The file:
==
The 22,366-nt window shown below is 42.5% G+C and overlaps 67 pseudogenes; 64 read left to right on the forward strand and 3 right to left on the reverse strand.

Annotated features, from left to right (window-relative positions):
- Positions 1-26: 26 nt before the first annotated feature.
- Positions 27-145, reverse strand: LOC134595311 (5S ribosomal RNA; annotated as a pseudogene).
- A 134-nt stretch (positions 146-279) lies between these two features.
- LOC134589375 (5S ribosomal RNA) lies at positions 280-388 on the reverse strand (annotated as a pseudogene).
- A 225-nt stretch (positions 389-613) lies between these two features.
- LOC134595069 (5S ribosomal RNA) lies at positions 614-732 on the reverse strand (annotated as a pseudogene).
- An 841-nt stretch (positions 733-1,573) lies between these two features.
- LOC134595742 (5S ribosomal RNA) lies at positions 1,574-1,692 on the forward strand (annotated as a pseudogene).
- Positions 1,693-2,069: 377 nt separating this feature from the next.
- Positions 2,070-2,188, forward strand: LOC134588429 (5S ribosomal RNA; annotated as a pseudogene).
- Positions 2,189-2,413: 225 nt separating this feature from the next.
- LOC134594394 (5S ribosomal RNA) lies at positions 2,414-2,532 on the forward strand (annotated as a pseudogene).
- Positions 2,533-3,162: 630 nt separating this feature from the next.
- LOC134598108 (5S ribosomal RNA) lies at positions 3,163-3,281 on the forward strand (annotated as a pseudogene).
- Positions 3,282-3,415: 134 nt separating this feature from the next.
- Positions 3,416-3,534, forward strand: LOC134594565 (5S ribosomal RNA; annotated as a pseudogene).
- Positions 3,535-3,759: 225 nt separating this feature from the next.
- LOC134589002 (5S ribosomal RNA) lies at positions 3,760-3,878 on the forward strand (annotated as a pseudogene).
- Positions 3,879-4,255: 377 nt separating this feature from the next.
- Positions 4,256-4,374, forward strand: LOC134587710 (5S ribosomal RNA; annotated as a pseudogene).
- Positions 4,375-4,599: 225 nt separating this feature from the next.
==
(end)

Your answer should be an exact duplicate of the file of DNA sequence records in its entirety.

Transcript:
The 22,366-nt window shown below is 42.5% G+C and overlaps 67 pseudogenes; 64 read left to right on the forward strand and 3 right to left on the reverse strand.

Annotated features, from left to right (window-relative positions):
- Positions 1-26: 26 nt before the first annotated feature.
- Positions 27-145, reverse strand: LOC134595311 (5S ribosomal RNA; annotated as a pseudogene).
- A 134-nt stretch (positions 146-279) lies between these two features.
- LOC134589375 (5S ribosomal RNA) lies at positions 280-388 on the reverse strand (annotated as a pseudogene).
- A 225-nt stretch (positions 389-613) lies between these two features.
- LOC134595069 (5S ribosomal RNA) lies at positions 614-732 on the reverse strand (annotated as a pseudogene).
- An 841-nt stretch (positions 733-1,573) lies between these two features.
- LOC134595742 (5S ribosomal RNA) lies at positions 1,574-1,692 on the forward strand (annotated as a pseudogene).
- Positions 1,693-2,069: 377 nt separating this feature from the next.
- Positions 2,070-2,188, forward strand: LOC134588429 (5S ribosomal RNA; annotated as a pseudogene).
- Positions 2,189-2,413: 225 nt separating this feature from the next.
- LOC134594394 (5S ribosomal RNA) lies at positions 2,414-2,532 on the forward strand (annotated as a pseudogene).
- Positions 2,533-3,162: 630 nt separating this feature from the next.
- LOC134598108 (5S ribosomal RNA) lies at positions 3,163-3,281 on the forward strand (annotated as a pseudogene).
- Positions 3,282-3,415: 134 nt separating this feature from the next.
- Positions 3,416-3,534, forward strand: LOC134594565 (5S ribosomal RNA; annotated as a pseudogene).
- Positions 3,535-3,759: 225 nt separating this feature from the next.
- LOC134589002 (5S ribosomal RNA) lies at positions 3,760-3,878 on the forward strand (annotated as a pseudogene).
- Positions 3,879-4,255: 377 nt separating this feature from the next.
- Positions 4,256-4,374, forward strand: LOC134587710 (5S ribosomal RNA; annotated as a pseudogene).
- Positions 4,375-4,599: 225 nt separating this feature from the next.